Traverse City Record-Eagle

April 19, 2013

Editorial: Light & Power causing its own problems

Traverse City Record-Eagle

---- — That didn’t last long.

A report this year on Traverse City Light & Power’s “disarray” criticized both city and Light & Power leadership for their parts in the “highly visible struggles for control of the utility’s direction” that have plagued Light & Power for years.

In reaction, leaders from both camps acknowledged the utility needed a strategic plan that dealt with issues like whether to build a local power plant and strategies for dealing with renewable energy.

An immediate issue was how to go about finding a new executive director. Some wanted to stay local, others wanted the utility to undertake a national search to find an experienced energy person to help make key decisions.

On Feb. 26 the board voted to conduct a regional or national search for a new executive director. But this week, acting executive director Tim Arends said he will seek a motion May 14 to rescind that decision, remove the “interim” tag from his title and make him boss. And in true Light & Power tradition, it appears he may have the votes to do just that.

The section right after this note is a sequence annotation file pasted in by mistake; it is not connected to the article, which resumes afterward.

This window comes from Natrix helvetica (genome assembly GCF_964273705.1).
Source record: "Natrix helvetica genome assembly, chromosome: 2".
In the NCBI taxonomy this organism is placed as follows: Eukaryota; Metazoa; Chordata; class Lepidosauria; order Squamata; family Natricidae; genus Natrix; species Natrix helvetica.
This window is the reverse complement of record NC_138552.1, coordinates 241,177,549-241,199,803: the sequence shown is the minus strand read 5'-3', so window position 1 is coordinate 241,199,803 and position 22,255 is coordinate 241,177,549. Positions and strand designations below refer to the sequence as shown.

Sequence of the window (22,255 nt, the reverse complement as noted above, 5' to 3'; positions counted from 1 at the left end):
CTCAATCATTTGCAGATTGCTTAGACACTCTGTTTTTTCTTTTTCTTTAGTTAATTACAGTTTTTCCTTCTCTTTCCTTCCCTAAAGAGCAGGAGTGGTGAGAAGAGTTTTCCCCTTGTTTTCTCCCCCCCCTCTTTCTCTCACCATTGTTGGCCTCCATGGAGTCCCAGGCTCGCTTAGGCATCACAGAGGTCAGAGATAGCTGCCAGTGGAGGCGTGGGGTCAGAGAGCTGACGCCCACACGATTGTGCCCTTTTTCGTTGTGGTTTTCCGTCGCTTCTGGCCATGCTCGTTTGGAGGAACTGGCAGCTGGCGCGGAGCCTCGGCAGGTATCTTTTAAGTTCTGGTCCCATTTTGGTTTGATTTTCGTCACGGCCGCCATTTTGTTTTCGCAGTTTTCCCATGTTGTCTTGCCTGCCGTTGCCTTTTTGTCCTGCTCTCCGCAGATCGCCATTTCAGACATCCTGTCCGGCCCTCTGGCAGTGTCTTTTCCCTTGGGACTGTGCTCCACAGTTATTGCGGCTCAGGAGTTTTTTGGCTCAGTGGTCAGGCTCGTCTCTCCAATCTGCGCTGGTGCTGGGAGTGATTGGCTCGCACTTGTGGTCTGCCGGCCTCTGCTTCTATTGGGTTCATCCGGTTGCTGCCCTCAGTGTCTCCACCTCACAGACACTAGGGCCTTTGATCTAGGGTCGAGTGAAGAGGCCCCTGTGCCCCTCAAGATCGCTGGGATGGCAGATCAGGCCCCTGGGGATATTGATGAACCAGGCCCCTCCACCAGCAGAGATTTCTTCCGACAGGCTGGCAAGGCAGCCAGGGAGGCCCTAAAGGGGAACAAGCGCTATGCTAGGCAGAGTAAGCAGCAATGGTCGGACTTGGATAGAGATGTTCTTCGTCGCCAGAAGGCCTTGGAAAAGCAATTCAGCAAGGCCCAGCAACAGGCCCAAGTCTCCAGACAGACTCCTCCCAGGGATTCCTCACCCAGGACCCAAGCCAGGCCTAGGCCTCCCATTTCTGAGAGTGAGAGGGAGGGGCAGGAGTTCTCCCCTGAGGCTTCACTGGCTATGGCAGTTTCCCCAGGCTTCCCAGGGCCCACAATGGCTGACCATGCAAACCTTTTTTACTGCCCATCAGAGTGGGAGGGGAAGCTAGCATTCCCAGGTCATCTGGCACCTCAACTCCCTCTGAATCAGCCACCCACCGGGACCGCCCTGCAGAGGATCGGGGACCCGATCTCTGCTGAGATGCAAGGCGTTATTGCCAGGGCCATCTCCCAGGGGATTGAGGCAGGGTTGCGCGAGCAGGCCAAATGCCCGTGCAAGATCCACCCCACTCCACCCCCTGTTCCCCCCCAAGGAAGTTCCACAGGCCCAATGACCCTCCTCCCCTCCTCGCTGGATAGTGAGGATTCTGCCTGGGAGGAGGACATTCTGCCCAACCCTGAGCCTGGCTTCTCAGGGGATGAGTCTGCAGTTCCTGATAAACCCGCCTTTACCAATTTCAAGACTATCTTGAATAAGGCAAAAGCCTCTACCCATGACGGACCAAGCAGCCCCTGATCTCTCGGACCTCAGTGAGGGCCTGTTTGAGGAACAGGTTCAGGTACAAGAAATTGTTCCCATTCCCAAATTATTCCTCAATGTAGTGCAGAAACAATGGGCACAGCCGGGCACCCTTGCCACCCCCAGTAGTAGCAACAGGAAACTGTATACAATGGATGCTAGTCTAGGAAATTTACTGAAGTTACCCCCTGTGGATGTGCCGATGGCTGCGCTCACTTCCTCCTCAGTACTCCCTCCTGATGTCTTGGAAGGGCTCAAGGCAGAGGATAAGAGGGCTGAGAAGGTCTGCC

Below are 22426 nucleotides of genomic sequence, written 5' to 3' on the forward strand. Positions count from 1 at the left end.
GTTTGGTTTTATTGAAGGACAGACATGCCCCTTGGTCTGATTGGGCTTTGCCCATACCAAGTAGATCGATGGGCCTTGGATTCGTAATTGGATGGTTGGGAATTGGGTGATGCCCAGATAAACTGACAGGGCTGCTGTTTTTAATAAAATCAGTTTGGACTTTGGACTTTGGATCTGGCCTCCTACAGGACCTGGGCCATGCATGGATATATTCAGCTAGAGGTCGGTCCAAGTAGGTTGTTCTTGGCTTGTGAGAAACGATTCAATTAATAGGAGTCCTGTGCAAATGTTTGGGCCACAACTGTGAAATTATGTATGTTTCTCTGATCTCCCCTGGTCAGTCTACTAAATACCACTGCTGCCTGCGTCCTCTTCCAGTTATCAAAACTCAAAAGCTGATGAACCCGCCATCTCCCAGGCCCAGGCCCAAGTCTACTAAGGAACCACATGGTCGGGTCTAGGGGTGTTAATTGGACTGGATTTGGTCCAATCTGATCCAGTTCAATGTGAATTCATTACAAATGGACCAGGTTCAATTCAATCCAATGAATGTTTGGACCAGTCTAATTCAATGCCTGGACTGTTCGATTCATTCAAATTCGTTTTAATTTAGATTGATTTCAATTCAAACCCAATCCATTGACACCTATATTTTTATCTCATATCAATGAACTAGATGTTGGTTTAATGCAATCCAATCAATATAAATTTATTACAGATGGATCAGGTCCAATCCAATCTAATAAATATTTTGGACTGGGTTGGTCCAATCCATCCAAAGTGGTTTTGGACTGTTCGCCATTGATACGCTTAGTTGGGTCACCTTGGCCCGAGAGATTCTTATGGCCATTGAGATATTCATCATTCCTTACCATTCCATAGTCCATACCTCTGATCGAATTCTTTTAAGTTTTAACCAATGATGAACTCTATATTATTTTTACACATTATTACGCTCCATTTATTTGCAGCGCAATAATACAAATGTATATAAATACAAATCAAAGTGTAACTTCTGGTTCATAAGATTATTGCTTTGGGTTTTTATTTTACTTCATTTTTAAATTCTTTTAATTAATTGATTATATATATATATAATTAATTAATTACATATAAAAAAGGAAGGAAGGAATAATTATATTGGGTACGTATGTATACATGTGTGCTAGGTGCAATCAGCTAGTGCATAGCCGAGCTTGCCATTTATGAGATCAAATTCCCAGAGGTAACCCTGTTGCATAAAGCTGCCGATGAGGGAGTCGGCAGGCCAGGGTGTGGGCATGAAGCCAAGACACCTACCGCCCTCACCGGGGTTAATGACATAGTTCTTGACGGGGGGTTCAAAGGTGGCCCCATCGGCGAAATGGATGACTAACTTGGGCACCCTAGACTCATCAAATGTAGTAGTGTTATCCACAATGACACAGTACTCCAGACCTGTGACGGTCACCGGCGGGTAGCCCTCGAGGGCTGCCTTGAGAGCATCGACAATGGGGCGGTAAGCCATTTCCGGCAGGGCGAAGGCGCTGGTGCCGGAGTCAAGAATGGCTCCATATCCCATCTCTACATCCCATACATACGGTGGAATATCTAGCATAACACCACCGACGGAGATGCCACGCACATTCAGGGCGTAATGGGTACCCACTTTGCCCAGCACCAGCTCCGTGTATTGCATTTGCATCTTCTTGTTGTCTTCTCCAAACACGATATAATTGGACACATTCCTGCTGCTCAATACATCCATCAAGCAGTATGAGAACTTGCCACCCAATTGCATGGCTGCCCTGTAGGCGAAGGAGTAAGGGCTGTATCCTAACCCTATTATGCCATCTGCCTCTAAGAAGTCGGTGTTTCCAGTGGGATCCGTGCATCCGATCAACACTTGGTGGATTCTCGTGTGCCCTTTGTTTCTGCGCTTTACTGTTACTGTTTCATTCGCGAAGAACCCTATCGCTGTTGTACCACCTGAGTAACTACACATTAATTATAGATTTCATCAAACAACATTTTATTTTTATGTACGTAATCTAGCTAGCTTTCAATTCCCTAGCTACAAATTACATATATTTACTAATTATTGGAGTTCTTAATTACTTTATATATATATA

Everyone agrees Arends, the former controller (who is still doing that job), has done well since he stepped in for former executive director Ed Rice, who was fired in October.

It’s hard to blame Arends for wanting to move things along. “Doing two full-time jobs for six months is enough,” Arends said. “If it’s going to be me in the end, I need a controller. If it’s not going to be me, I need a director.”

But this is Light & Power, and doing things in a straightforward way and living with recent decisions doesn’t seem to be in the cards.

Two months after its vote, the board has yet to initiate a search, so the door is now wide open for Arends to demand some resolution and for the board to flip — or would this be a flop?

Looking for someone with experience in the field is as good an idea as it was in February; all that has changed is the calendar. But the board hasn’t acted on its own decision to move ahead.

Perhaps Arends is jumping the gun, but the board can’t expect him to simply accept the status quo when there doesn’t seem to be any effort by board members to do what they said they would do.

So here were are again, in a crisis of Light & Power’s own making, with decisions supposedly made for the good of the utility and city residents (who actually own the utility, after all) in the wind.